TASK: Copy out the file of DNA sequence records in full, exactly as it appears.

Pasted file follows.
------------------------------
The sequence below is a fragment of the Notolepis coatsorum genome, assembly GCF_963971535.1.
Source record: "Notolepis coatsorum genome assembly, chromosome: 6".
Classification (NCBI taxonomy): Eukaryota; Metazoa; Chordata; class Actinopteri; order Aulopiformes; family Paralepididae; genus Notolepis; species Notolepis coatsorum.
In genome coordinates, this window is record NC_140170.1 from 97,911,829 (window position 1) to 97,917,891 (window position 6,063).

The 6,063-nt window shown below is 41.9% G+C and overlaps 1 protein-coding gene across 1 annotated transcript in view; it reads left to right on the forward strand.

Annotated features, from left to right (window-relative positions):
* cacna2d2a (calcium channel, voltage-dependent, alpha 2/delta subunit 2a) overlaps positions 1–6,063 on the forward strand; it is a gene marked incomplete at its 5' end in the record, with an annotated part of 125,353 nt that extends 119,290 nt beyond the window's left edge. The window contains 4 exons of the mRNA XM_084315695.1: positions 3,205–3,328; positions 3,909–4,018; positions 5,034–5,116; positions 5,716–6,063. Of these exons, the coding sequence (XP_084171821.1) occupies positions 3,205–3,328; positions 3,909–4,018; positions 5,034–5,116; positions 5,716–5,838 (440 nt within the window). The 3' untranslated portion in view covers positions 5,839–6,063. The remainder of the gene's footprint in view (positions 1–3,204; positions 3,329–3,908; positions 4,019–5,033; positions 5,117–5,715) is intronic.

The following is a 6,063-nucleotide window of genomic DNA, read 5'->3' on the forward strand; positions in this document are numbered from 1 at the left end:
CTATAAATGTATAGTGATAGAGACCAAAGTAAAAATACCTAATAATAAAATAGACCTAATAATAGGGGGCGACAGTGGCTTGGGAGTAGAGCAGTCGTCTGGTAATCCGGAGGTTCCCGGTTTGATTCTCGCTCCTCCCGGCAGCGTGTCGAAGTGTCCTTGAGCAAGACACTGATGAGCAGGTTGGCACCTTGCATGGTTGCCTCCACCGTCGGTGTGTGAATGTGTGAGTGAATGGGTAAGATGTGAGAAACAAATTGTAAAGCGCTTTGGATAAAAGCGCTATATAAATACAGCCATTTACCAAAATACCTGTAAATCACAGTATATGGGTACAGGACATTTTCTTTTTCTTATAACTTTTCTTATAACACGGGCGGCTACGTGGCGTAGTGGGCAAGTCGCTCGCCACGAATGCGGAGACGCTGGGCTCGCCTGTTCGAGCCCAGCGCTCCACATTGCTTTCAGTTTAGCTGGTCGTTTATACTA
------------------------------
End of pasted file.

The sequence below is a fragment of the Notolepis coatsorum genome, assembly GCF_963971535.1.
Source record: "Notolepis coatsorum genome assembly, chromosome: 6".
Classification (NCBI taxonomy): Eukaryota; Metazoa; Chordata; class Actinopteri; order Aulopiformes; family Paralepididae; genus Notolepis; species Notolepis coatsorum.
In genome coordinates, this window is record NC_140170.1 from 97,911,829 (window position 1) to 97,917,891 (window position 6,063).

The 6,063-nt window shown below is 41.9% G+C and overlaps 1 protein-coding gene across 1 annotated transcript in view; it reads left to right on the forward strand.

Annotated features, from left to right (window-relative positions):
* cacna2d2a (calcium channel, voltage-dependent, alpha 2/delta subunit 2a) overlaps positions 1–6,063 on the forward strand; it is a gene marked incomplete at its 5' end in the record, with an annotated part of 125,353 nt that extends 119,290 nt beyond the window's left edge. The window contains 4 exons of the mRNA XM_084315695.1: positions 3,205–3,328; positions 3,909–4,018; positions 5,034–5,116; positions 5,716–6,063. Of these exons, the coding sequence (XP_084171821.1) occupies positions 3,205–3,328; positions 3,909–4,018; positions 5,034–5,116; positions 5,716–5,838 (440 nt within the window). The 3' untranslated portion in view covers positions 5,839–6,063. The remainder of the gene's footprint in view (positions 1–3,204; positions 3,329–3,908; positions 4,019–5,033; positions 5,117–5,715) is intronic.

The following is a 6,063-nucleotide window of genomic DNA, read 5'->3' on the forward strand; positions in this document are numbered from 1 at the left end:
CTATAAATGTATAGTGATAGAGACCAAAGTAAAAATACCTAATAATAAAATAGACCTAATAATAGGGGGCGACAGTGGCTTGGGAGTAGAGCAGTCGTCTGGTAATCCGGAGGTTCCCGGTTTGATTCTCGCTCCTCCCGGCAGCGTGTCGAAGTGTCCTTGAGCAAGACACTGATGAGCAGGTTGGCACCTTGCATGGTTGCCTCCACCGTCGGTGTGTGAATGTGTGAGTGAATGGGTAAGATGTGAGAAACAAATTGTAAAGCGCTTTGGATAAAAGCGCTATATAAATACAGCCATTTACCAAAATACCTGTAAATCACAGTATATGGGTACAGGACATTTTCTTTTTCTTATAACTTTTCTTATAACACGGGCGGCTACGTGGCGTAGTGGGCAAGTCGCTCGCCACGAATGCGGAGACGCTGGGCTCGCCTGTTCGAGCCCAGCGCTCCACATTGCTTTCAGTTTAGCTGGTCGTTTATACTA